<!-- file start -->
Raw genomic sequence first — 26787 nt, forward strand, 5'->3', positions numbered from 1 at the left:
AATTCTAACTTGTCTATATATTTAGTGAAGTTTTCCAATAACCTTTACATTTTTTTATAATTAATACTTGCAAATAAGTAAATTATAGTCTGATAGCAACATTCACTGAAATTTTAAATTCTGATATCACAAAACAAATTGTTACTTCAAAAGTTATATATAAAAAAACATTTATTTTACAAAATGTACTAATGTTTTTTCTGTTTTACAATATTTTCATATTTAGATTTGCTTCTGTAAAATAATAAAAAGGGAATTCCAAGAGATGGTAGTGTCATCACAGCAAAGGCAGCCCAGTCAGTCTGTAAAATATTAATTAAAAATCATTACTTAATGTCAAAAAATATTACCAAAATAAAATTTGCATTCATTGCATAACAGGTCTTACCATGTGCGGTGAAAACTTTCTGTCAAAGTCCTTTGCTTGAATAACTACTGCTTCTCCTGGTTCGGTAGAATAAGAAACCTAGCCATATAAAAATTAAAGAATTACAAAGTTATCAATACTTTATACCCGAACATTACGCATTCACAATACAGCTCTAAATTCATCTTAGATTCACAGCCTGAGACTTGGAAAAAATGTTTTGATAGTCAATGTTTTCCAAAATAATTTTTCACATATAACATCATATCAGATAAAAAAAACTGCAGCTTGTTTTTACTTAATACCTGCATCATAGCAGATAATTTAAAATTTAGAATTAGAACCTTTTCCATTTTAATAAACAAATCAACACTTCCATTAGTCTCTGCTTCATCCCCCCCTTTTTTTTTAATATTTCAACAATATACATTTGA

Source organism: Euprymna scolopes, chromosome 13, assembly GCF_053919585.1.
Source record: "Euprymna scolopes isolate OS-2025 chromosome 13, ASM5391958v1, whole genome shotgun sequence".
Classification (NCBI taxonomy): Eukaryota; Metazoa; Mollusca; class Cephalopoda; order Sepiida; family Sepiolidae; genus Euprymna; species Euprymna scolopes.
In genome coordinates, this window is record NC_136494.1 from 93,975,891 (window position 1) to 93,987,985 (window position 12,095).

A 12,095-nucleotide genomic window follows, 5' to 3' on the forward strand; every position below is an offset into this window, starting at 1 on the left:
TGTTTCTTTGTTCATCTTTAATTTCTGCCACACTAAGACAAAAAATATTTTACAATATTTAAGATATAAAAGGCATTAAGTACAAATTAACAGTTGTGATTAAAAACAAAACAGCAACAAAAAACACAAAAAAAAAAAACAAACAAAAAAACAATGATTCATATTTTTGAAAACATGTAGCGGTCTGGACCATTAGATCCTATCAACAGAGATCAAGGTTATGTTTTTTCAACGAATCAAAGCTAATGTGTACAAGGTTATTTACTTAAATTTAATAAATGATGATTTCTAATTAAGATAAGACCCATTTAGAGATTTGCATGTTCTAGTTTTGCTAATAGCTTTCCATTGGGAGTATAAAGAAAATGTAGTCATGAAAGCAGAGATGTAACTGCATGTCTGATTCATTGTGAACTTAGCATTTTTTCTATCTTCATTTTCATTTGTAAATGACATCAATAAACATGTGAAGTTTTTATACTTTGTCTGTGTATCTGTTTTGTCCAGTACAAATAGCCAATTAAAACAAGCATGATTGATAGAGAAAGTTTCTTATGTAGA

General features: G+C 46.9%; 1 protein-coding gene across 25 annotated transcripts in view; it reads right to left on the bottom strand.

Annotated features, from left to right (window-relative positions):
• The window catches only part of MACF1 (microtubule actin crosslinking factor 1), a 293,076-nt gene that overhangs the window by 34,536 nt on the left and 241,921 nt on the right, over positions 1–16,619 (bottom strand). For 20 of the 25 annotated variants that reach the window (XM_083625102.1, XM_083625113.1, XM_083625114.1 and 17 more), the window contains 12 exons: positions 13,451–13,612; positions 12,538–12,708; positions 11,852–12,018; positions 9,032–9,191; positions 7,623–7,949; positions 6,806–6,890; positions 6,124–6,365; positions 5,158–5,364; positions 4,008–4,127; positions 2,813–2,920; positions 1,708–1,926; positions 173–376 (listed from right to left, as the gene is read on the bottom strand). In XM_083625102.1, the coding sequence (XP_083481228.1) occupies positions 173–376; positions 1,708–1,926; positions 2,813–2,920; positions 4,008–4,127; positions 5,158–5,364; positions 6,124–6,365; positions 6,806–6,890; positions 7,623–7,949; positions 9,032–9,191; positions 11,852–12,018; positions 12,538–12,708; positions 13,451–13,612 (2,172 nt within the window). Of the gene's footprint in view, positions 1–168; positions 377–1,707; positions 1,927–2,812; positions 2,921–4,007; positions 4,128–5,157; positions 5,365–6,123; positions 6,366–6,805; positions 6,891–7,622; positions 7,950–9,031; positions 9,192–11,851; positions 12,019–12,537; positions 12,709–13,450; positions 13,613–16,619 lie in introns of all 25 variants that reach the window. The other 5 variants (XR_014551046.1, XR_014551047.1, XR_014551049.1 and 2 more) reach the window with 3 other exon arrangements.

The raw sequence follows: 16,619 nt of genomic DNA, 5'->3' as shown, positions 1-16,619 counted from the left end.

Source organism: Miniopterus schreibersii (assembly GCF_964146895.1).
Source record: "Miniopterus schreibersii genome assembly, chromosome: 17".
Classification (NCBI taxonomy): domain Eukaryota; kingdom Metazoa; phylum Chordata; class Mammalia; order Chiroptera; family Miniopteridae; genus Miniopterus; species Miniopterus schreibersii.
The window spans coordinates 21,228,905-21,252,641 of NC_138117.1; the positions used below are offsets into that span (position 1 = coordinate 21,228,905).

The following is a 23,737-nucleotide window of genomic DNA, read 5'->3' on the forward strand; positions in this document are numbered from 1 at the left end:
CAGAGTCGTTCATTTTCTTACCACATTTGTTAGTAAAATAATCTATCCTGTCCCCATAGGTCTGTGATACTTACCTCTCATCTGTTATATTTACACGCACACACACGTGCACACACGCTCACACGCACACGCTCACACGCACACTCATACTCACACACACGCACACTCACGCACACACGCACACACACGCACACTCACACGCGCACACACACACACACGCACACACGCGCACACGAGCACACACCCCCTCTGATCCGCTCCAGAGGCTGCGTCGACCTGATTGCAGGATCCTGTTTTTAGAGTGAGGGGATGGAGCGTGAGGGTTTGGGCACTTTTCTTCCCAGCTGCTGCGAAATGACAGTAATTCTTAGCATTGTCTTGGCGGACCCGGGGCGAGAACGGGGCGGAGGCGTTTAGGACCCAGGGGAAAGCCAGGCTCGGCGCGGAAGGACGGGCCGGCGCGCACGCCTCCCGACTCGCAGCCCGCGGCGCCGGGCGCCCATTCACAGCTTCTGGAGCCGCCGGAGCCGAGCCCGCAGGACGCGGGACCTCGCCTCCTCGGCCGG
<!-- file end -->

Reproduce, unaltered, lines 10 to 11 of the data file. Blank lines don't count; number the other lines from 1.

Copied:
Annotated features, from left to right (window-relative positions):
• The window catches only part of MACF1 (microtubule actin crosslinking factor 1), a 293,076-nt gene that overhangs the window by 34,536 nt on the left and 241,921 nt on the right, over positions 1–16,619 (bottom strand). For 20 of the 25 annotated variants that reach the window (XM_083625102.1, XM_083625113.1, XM_083625114.1 and 17 more), the window contains 12 exons: positions 13,451–13,612; positions 12,538–12,708; positions 11,852–12,018; positions 9,032–9,191; positions 7,623–7,949; positions 6,806–6,890; positions 6,124–6,365; positions 5,158–5,364; positions 4,008–4,127; positions 2,813–2,920; positions 1,708–1,926; positions 173–376 (listed from right to left, as the gene is read on the bottom strand). In XM_083625102.1, the coding sequence (XP_083481228.1) occupies positions 173–376; positions 1,708–1,926; positions 2,813–2,920; positions 4,008–4,127; positions 5,158–5,364; positions 6,124–6,365; positions 6,806–6,890; positions 7,623–7,949; positions 9,032–9,191; positions 11,852–12,018; positions 12,538–12,708; positions 13,451–13,612 (2,172 nt within the window). Of the gene's footprint in view, positions 1–168; positions 377–1,707; positions 1,927–2,812; positions 2,921–4,007; positions 4,128–5,157; positions 5,365–6,123; positions 6,366–6,805; positions 6,891–7,622; positions 7,950–9,031; positions 9,192–11,851; positions 12,019–12,537; positions 12,709–13,450; positions 13,613–16,619 lie in introns of all 25 variants that reach the window. The other 5 variants (XR_014551046.1, XR_014551047.1, XR_014551049.1 and 2 more) reach the window with 3 other exon arrangements.